Syed Farook, 28, and Tashfeen Malik, 27, were responsible for the Wednesday morning attack that killed at least 14 people and injured 21, according to San Bernardino Police Chief Jarrod Burguan. After initial concerns that there could have been a third shooter, police are now confident there were only two.


There's much that remains unclear, including the motives of the shooters and the identities of the victims. But briefings from police reveal an hours-long timeline of events:

The Suspects

Syed Farook, an environmental specialist who was born in the U.S., has worked for the San Bernardino County health department for five years.

Tashfeen Malik, Farook's wife, was in the U.S. on a K-1 visa and had a Pakistani passport, according to David Bowdich of the FBI's LA office.

The couple had been married for about two years, says Hussam Ayloush of the Council on American-Islamic Relations.

They had a 6-month-old daughter, whom they left with Farook's mother on the morning of the attack, Ayloush says.


Ayloush notes that Farook and Malik were both Muslims and their families said they showed no sign of fanaticism. He emphasizes that the attackers' motives remain unknown.

Neither had a criminal record that police are aware of, Burguan says.

The Shooting

The attack began on Wednesday morning, at an office holiday party in the Inland Regional Center in San Bernardino. The center provides social services to residents with developmental disabilities, but the shooting was focused on an office party for San Bernardino County staff.

As a county employee, Farook was at the party. At some point he left in anger, Burguan says.

He returned with Malik.

Both were dressed in "tactical gear" (including load-bearing vests, but not ballistic or bulletproof vests) and carrying .223-caliber assault-style rifles and semiautomatic handguns, police say.

The weapons used in the shooting were legally purchased, Burguan says: the handguns were purchased by Farook, and authorities are still investigating who purchased the rifles.

Farook and Malik entered the Inland Regional Center and fired between 65 and 75 rifle rounds, Burguan said Thursday.

A bomb — three explosive devices, linked to a remote control car and placed inside a bag — was also discovered at the shooting site, but it failed to go off, Burguan said.

At least 14 people died and 21 were wounded in the initial attack. Emergency response teams rushed to the facility. Approximately 300 officers were part of that response, Burguan said.

But Farook and Malik were able to escape.

A police officer lights up flares near the scene of a shootout in San Bernardino, Calif., on Wednesday. Police say Syed Farook, 28, and Tashfeen Malik, 27, opened fire on an office holiday party in the Inland Regional Center.
Jae C. Hong/AP
A police officer lights up flares near the scene of a shootout in San Bernardino, Calif., on Wednesday. Police say Syed Farook, 28, and Tashfeen Malik, 27, opened fire on an office holiday party in the Inland Regional Center.

The Pursuit

As the search for the suspects began, hundreds of people were evacuated from the Inland Regional Center.

Farook was wearing a ski mask at the time of the shooting, law enforcement officials tell NPR's Dina Temple-Raston, but witnesses to the shooting still recognized him.

Based on those eyewitness accounts, police drove to nearby Redlands, to a house that had both Farook and Malik's names on the rental agreement. (Member station KPCC has a map of the locations involved in the attack.)

Police can't confirm whether Farook and Malik lived in the house.

At the house, police encountered Farook and Malik, driving a black Ford SUV. The car was a rental, the police said Thursday.

Farook and Malik drove off in the SUV, and police pursued.

The car chase ended in a shootout. Law enforcement officers fired approximately 380 rounds at the car; the suspects fired around 76 rounds at the officers.

The suspects had over 1400 .223 caliber rounds either on their person or in their vehicle, Buergan says, and over 200 9-mm rounds.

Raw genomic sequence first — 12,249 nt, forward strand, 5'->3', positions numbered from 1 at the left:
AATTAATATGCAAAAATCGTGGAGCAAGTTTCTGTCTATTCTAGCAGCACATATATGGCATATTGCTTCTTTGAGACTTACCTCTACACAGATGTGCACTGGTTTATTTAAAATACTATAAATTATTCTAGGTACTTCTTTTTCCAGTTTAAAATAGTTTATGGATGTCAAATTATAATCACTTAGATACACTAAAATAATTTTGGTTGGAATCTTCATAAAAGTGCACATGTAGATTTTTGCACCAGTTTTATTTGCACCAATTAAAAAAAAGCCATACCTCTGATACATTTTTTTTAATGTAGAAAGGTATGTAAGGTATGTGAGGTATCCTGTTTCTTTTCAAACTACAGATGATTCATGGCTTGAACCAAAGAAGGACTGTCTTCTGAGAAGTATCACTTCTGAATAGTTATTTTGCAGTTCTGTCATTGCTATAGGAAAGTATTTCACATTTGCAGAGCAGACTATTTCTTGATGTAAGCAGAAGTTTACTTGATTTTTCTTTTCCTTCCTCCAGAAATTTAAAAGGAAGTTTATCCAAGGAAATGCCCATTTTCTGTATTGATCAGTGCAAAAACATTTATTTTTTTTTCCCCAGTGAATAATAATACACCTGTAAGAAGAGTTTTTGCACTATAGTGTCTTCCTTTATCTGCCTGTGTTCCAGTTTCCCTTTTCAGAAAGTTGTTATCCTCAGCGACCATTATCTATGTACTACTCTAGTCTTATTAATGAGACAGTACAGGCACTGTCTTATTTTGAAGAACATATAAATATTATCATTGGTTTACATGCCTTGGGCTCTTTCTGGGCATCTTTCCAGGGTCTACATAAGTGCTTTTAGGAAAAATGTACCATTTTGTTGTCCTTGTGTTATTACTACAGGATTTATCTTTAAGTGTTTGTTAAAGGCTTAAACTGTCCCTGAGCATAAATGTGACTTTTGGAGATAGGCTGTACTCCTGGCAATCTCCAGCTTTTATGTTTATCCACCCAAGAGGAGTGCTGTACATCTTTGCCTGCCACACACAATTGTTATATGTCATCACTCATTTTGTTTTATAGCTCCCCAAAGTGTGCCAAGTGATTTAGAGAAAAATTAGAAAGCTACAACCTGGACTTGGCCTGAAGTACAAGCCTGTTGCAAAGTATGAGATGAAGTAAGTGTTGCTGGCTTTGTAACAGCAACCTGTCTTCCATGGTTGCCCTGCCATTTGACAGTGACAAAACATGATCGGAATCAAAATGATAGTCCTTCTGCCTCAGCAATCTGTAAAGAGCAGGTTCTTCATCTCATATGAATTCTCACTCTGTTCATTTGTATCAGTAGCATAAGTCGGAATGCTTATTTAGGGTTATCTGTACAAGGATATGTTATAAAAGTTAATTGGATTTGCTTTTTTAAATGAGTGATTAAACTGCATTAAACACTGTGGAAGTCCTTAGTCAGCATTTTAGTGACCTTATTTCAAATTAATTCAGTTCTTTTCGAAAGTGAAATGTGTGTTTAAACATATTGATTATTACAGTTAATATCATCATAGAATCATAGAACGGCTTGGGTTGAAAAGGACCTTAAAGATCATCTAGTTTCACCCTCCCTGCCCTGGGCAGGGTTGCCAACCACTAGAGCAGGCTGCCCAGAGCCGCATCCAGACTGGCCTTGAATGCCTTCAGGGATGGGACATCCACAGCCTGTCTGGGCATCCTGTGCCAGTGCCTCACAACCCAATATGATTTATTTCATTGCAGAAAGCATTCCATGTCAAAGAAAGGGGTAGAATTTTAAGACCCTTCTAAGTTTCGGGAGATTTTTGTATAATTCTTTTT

Hours after the attack began, the two suspects were dead. Two officers suffered injuries that are not life-threatening.

A third person was taken in custody; police have determined he was not involved in the shooting and is not a suspect.

The Investigation

The FBI is leading an investigation into the attackers' motives and planning.

An armored vehicle with a battering ram attached "very slowly and methodically" broke down the door of the house in Redlands on Wednesday night a witness told the LA Times.

Police discovered a stockpile of ammunition and explosives inside the house, Burguan said Thursday, including thousands of rifle and handgun rounds and 12 pipe bombs, with the materials and tools to create more.

Investigators also removed thumb drives, cell phones and other electronic items from the house, Burguan said.

Authorities also continue to examine the site of the shooting at Inland Regional Center and the site of the shootout at the SUV.

All the agencies involved in the investigation emphasize that they have not identified a motive for the shooting.

FBI agents search outside a home in connection to the shootings in San Bernardino, Thursday, in Redlands, Calif.
Ringo H.W. Chiu/AP
FBI agents search outside a home in connection to the shootings in San Bernardino, Thursday, in Redlands, Calif.

The FBI has tasked counterterrorism agents to the case, NPR's Carrie Johnson reports, but have not yet determined if the attack was in fact an act of terrorism.

Burguan, the San Bernardino police chief, says there does appear to have been some form of planning involved.

"I don't think they just ran home, put on these types of tactical clothes, grabbed guns and came back on a spur-of-the-moment thing," he said Wednesday.

President Obama made a statement from the Oval Office on Thursday, noting that it "may take some time" for investigators to conduct interviews and sort through the evidence.

He again emphasized that the motive is not yet clear, and said investigators have not ruled out terrorism, a workplace-related shooting or a mixed-motive attack.

"Rest assured that we will get to the bottom of this," he said.

The Response

San Bernardino Mayor Carey Davis said in a statement that the attack "has shaken the core of our community." The county has suspended all nonessential county services on Thursday and Friday.

Late Wednesday, Farook's brother-in-law, Farhan Khan, appeared at a press conference with the Council on American-Islamic Relations for Greater LA and said he had no idea why Farook would carry out such an attack.

"I just cannot express how sad I am for what happened today," he said. He wished victims a speedy recovery and said he was in shock over the shooting, according to member station KPCC.

"We unequivocally condemn the horrific act that happened today," Hussam Ayloush, executive director of the LA CAIR office, said at the same conference, speaking on behalf of the local Muslim community. "We offer our heartfelt prayers and condolences to the injured, to the families of those who have been killed. ... We stand in mourning, in sadness, for what happened."

President Obama, in an interview on CBS, called for changes to America's gun control laws, as he has after mass shootings at Newtown, Conn., Tucson, Ariz., Fort Hood, Texas; Charleston, S.C., and Colorado Springs, Colo., among others.

He reiterated his calls to make it harder for people to acquire weapons on Thursday.

And in a press conference Thursday morning, U.S. Attorney General Loretta Lynch said violence like the San Bernardino shooting "has no place in this country."

"This is not what we stand for," she said. "This is not what we live for."